Everything Your Family Needs to Know About the Doberman Breed

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doberman breed

If you’re thinking about getting a Doberman pinscher, here’s what you and your family should know about the Doberman breed. Officially recognized in 1900, the Doberman is a relatively new breed. Developed in Germany, the Doberman breed was imported to the United States. By 1921, the Doberman Pinscher Club of America was founded and the dog quickly gained popularity as a working breed. The Doberman was originally developed as a fiercely protective guard dog, but its temperament has been toned down to be a loyal, loving and devoted, yet still protective, family pet. On average, the Doberman breed has a lifespan of 12 to 15 years and is one of the smartest of all dogs.

Although the Doberman breed has a reputation as an attack dog, he is also considered a loving and loyal companion. A good Doberman is a stable and friendly dog, but all of that changes if you threaten his family.

Is Doberman Ear Cropping Necessary?

The adult Doberman pinscher stands 26 to 28 inches at the shoulder and weighs about 60 to 100 pounds. The Doberman has a wedge-shaped head and the ears may or may not be cropped. Uncropped ears naturally hang and the tail is docked.

Doberman ear cropping is very common. Ear cropping is a surgical procedure in which a portion of the dog’s ear is removed, producing ears that stand erect. The procedure is most often performed on Doberman puppies at around 8 to 12 weeks of age. The ears are then taped to a hard surface for several weeks while they heal. This is done so that the ears will stay upright. To learn more about the ear cropping procedure in dogs, go to Ear Cropping for Dogs.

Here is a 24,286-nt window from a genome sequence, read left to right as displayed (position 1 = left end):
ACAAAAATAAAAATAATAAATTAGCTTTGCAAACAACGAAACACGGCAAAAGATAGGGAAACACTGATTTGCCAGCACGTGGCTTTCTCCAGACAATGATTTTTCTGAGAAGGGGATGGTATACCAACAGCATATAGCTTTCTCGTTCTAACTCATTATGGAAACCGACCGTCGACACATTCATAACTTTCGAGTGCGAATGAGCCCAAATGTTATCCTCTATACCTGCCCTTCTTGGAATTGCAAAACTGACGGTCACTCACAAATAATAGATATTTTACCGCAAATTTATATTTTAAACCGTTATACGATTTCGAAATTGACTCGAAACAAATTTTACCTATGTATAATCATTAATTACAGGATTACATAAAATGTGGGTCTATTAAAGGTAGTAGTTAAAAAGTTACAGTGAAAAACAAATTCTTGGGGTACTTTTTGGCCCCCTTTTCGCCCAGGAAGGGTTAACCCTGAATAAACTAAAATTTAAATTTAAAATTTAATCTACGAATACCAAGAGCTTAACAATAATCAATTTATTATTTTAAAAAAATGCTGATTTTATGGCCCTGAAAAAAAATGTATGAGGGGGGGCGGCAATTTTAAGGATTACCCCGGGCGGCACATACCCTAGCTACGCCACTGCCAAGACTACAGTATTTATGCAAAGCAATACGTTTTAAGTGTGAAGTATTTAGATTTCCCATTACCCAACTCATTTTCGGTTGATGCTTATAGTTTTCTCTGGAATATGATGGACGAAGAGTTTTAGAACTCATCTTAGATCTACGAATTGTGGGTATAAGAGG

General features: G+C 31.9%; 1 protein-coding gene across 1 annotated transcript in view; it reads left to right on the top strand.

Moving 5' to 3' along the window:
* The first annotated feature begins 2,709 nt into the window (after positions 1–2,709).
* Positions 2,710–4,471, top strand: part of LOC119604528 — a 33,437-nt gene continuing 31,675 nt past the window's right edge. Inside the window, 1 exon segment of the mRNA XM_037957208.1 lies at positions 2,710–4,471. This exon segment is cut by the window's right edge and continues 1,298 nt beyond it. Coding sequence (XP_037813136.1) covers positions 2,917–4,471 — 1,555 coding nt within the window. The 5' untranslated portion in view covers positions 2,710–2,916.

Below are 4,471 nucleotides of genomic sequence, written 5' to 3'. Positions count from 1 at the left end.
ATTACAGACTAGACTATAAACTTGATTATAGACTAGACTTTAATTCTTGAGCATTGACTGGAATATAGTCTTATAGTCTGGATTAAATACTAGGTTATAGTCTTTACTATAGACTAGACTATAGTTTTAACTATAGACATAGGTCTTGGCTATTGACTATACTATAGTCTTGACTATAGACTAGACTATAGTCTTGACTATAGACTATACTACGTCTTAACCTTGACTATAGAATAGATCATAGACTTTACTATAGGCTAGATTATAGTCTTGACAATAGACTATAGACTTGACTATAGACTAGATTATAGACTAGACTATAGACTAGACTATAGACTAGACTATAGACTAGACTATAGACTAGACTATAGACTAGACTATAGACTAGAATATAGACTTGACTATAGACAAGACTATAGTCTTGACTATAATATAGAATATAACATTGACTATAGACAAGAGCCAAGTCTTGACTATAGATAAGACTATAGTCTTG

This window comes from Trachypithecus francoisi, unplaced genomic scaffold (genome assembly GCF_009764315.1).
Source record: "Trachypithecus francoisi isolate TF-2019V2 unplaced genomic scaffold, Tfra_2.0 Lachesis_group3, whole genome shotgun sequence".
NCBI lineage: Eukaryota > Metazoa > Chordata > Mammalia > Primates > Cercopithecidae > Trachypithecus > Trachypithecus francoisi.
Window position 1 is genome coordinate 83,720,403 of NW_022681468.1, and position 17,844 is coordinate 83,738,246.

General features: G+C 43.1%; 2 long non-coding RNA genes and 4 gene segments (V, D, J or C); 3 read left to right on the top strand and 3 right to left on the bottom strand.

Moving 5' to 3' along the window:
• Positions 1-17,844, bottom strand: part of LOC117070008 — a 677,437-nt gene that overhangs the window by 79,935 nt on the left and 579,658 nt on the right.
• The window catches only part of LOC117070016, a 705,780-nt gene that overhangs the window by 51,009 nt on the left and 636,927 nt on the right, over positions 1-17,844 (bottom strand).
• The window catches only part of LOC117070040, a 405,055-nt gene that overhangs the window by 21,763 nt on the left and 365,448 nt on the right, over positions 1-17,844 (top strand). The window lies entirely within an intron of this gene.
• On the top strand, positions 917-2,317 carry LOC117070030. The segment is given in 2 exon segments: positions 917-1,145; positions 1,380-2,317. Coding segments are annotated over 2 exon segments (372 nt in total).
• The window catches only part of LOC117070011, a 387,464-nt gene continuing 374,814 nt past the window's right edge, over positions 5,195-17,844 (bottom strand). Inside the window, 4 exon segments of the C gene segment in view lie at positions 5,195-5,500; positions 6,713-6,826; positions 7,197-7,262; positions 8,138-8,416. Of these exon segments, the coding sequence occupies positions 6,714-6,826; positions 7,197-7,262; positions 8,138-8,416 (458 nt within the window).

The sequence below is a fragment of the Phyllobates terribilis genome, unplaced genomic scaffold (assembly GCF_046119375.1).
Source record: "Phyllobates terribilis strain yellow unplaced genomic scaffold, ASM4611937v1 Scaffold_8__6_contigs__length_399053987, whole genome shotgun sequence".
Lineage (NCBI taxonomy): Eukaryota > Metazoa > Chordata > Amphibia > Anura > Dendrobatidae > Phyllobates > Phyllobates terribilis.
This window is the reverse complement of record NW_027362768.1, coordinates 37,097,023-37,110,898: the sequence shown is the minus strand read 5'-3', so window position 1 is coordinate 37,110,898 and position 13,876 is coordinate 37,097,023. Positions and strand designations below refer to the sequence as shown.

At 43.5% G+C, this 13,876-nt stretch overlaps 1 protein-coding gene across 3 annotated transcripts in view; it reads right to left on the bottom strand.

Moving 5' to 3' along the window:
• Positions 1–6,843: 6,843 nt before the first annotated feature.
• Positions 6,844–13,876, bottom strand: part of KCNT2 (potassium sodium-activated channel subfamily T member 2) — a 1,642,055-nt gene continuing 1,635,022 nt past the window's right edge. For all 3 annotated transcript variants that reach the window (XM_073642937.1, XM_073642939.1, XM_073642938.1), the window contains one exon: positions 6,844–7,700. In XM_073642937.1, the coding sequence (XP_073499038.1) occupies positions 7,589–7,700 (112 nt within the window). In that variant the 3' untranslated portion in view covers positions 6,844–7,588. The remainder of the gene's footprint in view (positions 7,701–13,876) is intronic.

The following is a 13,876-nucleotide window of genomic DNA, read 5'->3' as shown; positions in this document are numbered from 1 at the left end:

Ear cropping is an elective surgery for dogs. It’s a choice. It has no known health benefit and is done solely at the dog owner’s preference. Ear cropping in the Doberman breed has long been routinely done to achieve a certain appearance. And while this routine procedure is not banned or regulated in the United States, it is becoming more controversial. Some states are considering legislation to ban ear cropping, but they have not yet done so.

The American Kennel Club (AKC) says that ear cropping is “integral to defining and preserving breed character” in certain breeds like the Doberman pinscher, but the American Veterinary Medical Association (AVMA) opposes ear cropping in dogs. Because the procedure is purely cosmetic, they believe it poses unnecessary risks to the dog.

Ear cropping is becoming less common. Less veterinarians are willing to perform the surgery, and dog owners are becoming more aware of the controversial nature of the surgical procedure. If your Doberman competes, you should know that the AKC says dogs without docked tails or cropped ears are just as likely to win at dog shows.

To learn more about ear cropping in the Doberman breed, go to Is Doberman Ear Cropping Necessary?

What You Need to Know About the Doberman Breed’s Health History

One of the most serious breed-related health problems in the Doberman breed is cardiomyopathy, which causes an enlarged heart. The diseased heart muscles become enlarged and weak, making it harder and harder for the heart to pump blood. Eventually affected dogs die from heart failure. Early signs of the disease might include depression, coughing, exercise intolerance, weakness, respiratory distress, decreased appetite and even fainting. However, many dogs with this condition are asymptomatic. To help catch this condition early, you should have your dog examined every year. No dog with cardiomyopathy should ever be bred.